February 25th, 2018

Golden Hair

The Peoples of Middle-earth

The Peoples of Middle-earth by J.R.R. Tolkien

This is more about the writing of The Lord of the Rings -- to be more precise, of its Appendices. It fares wide and far over the whole of Middle-Earth. From scraps about making Celerimbor a descendant of Feanor, which made it necessary to work out which of his sons married, to Tolkien working out the "original" hobbit names that were "translated" to the forms in LOTR, down to the solemn observation that "Lobelia" is merely his best guess as to the flower she was named after. Ideas he played with, such as the question of whether Tar-Miriel was unwilling to marry Ar-Pharazon, and the story where one of Feanor's twin sons died at the Burning of the Ships.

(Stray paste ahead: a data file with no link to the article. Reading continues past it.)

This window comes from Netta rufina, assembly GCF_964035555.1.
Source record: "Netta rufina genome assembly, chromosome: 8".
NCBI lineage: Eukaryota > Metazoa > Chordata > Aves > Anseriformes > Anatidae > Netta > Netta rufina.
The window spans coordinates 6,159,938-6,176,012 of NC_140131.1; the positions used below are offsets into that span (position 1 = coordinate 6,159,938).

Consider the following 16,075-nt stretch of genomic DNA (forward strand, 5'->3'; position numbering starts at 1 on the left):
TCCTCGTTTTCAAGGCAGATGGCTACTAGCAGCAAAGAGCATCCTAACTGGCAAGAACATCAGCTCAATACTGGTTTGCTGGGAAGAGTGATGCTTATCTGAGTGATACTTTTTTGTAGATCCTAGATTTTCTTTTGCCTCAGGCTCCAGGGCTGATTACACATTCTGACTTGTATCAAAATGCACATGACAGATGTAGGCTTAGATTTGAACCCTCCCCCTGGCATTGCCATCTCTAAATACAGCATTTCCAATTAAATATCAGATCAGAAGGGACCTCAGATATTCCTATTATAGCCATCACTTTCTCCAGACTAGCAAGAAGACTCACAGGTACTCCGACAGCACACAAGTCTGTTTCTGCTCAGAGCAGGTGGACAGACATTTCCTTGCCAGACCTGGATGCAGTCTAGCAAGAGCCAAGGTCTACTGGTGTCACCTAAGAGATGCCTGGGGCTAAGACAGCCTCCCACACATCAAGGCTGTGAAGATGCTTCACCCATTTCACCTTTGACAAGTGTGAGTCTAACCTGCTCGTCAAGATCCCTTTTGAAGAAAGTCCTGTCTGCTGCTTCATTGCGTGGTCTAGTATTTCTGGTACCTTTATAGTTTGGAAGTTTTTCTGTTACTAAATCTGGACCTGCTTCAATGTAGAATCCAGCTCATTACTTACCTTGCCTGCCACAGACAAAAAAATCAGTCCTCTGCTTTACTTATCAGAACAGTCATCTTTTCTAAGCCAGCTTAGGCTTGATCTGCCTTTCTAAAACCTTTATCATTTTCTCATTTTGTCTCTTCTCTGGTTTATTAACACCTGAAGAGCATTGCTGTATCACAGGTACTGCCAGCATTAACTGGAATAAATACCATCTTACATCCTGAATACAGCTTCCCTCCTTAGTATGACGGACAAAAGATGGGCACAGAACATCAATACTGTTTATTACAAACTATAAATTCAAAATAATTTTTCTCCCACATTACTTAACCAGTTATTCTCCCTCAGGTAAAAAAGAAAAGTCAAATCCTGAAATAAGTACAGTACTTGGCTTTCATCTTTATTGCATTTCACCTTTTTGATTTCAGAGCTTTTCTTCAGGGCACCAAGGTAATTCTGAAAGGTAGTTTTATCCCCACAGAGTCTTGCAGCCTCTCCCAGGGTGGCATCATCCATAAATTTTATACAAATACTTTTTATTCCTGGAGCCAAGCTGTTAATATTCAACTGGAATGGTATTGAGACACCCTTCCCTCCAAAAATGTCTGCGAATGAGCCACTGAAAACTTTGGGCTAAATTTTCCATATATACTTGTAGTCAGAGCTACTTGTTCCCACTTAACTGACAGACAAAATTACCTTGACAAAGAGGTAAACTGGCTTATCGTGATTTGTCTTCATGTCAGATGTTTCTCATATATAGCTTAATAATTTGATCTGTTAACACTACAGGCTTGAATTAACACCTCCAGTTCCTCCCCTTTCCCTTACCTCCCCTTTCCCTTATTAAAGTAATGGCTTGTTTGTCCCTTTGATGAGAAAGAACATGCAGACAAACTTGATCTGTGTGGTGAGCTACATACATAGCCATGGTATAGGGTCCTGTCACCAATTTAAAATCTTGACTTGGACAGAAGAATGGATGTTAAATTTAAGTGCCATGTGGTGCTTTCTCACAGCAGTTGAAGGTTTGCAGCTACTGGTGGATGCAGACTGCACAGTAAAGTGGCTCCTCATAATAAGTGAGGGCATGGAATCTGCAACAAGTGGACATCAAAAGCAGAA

Architect's Dream

tidbits cross time

Ancient Romans thought that veiling would protect a woman from the Evil Eye.

An early modern newspaper blamed women's declining health and increasing sanity problems on the multiplication of novels, thus giving them more chances to read.

Regency upper-class women would, among other things, include two infant shrouds in the trousseau, because they might need them before they had time to sew more.

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